When you drive on the road around the otherwise flat countryside of the northern part of the Swedish island of Hisingen, you don’t expect to see a hill with a castle ruin along the way. This fortress has seen some history, and today it is a sanctuary for many different birds and other animals, too.
Ragnhildsholmen was a strategic fortress built by the Norwegian king Håkon V during the 13th-century. Håkon and the Swedish king, Magnus Ladulås, had a friendly relationship. Håkon gave the fortress to the king’s son, Duke Erik, in 1304. Some time later, the friendly relationship ended, and Håkon tried to violently recapture it.
The fight continued, and Ragnhildsholmen was only used for less than 100 years. It was likely abandoned by a large fire or by taking the stones to another fortress, Bohus, on the other side of the river. It wasn’t rediscovered until centuries later, in the 1800s, an excavation team led by the archeologist Wilhelm Berg found coins, weapons, tools, and other ancient artifacts on the site.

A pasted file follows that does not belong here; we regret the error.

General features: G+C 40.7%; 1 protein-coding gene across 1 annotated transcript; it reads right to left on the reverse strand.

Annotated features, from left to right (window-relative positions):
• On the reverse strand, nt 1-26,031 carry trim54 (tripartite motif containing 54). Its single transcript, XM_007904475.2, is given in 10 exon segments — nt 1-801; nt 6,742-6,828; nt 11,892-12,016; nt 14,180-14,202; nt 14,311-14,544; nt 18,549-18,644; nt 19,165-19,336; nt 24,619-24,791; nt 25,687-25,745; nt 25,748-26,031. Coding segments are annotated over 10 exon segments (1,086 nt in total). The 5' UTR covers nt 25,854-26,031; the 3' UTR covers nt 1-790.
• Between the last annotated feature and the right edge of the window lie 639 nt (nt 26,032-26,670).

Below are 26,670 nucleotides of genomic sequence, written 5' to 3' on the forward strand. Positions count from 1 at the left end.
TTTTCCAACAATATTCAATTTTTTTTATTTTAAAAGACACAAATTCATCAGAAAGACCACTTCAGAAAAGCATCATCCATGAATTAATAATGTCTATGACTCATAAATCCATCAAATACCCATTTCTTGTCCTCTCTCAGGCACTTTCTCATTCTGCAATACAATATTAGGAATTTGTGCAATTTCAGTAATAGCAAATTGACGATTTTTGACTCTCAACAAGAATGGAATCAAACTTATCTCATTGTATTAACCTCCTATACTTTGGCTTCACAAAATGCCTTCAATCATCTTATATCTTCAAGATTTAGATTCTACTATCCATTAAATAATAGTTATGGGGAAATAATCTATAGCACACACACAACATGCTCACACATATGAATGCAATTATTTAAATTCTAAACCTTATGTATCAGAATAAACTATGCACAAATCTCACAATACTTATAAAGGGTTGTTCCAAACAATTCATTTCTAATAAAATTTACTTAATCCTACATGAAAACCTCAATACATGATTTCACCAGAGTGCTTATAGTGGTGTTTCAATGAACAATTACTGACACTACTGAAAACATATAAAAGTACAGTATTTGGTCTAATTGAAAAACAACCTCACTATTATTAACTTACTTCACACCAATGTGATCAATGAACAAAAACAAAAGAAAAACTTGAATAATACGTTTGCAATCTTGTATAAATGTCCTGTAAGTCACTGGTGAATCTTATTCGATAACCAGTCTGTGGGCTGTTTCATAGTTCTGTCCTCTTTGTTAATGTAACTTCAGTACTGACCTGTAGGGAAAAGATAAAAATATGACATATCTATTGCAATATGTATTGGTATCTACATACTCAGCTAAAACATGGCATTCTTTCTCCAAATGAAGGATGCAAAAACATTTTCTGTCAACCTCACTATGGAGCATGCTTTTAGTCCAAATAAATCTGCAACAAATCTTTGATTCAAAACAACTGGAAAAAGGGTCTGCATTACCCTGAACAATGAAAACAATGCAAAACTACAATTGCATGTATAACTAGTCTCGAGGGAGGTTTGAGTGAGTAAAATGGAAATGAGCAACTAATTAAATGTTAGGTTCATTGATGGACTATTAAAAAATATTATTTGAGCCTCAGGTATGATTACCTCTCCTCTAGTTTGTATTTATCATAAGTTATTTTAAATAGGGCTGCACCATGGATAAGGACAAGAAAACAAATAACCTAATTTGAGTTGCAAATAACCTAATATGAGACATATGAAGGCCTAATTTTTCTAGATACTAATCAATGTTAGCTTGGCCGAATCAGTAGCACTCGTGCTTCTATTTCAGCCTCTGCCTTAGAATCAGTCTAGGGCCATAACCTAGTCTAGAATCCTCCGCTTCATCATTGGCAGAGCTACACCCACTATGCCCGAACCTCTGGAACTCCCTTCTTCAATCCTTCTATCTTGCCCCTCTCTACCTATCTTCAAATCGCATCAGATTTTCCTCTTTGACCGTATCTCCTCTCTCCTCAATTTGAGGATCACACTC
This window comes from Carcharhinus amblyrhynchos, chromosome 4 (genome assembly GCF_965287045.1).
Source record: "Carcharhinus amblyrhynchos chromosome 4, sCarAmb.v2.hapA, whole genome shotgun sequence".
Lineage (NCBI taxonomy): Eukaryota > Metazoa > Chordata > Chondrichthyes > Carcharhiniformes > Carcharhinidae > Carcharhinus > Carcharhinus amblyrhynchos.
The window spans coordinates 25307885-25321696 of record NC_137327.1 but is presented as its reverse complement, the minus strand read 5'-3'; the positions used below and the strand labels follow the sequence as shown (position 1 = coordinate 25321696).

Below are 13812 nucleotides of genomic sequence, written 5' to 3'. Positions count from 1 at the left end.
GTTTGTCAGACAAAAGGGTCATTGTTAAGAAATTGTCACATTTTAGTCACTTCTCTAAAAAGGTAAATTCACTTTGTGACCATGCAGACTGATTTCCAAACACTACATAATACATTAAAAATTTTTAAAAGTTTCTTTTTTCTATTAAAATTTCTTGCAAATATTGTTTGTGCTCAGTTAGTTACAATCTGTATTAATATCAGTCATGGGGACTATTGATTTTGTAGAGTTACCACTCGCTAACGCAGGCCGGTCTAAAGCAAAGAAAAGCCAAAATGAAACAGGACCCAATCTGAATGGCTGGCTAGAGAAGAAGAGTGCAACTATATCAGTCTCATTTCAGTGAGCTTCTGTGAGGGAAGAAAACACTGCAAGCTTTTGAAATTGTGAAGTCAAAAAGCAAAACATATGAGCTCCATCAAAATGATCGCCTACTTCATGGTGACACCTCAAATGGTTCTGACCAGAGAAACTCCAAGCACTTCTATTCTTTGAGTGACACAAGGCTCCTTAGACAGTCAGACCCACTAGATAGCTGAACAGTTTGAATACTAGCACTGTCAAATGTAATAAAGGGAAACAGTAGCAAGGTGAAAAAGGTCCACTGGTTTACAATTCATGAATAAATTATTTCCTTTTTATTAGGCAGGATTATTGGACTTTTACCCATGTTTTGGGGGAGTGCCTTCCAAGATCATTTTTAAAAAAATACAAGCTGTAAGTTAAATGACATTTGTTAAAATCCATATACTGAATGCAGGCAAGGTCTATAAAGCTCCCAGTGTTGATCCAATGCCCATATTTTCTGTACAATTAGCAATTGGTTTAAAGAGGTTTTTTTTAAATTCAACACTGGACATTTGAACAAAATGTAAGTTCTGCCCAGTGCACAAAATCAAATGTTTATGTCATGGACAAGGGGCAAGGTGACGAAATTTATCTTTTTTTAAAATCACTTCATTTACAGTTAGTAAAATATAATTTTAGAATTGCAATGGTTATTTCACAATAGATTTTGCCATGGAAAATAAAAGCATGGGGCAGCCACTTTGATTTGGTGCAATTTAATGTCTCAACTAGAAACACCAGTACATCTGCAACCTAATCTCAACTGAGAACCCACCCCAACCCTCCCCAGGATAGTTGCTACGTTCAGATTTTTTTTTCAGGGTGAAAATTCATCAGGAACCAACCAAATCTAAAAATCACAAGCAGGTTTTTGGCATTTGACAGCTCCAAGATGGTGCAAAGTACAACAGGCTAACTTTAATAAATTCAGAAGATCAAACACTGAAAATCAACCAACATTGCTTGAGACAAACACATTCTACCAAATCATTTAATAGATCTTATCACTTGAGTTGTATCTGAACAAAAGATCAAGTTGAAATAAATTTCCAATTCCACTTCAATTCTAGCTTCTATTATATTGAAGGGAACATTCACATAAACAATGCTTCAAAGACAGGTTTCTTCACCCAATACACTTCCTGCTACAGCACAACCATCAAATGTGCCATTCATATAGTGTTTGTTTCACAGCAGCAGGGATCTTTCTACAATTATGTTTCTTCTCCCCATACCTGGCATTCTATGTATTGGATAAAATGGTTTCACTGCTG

Today, Ragnhildsholmen is a sanctuary for birds, including nightingales, warblers, and harriers. In the spring, kids can catch tadpoles along the stream that goes on the path from the road to the castle. The view is beautiful on the top of the hill. You can see the flat country landscape of northern Hisingen on one side, to the town of Kungälv on the other side of the river Nordre Älv. You can climb around the ruins and explore it yourself.
This piece of Bohusian heritage is surprisingly unknown. There are not many visitors to this place, so you can almost have the hill for yourselves most of the time.
Know Before You Go
Spring and summer are the best time to visit. The ruins are located along Kongahällavägen road; follow signs for Säve. There is a small parking lot at the site.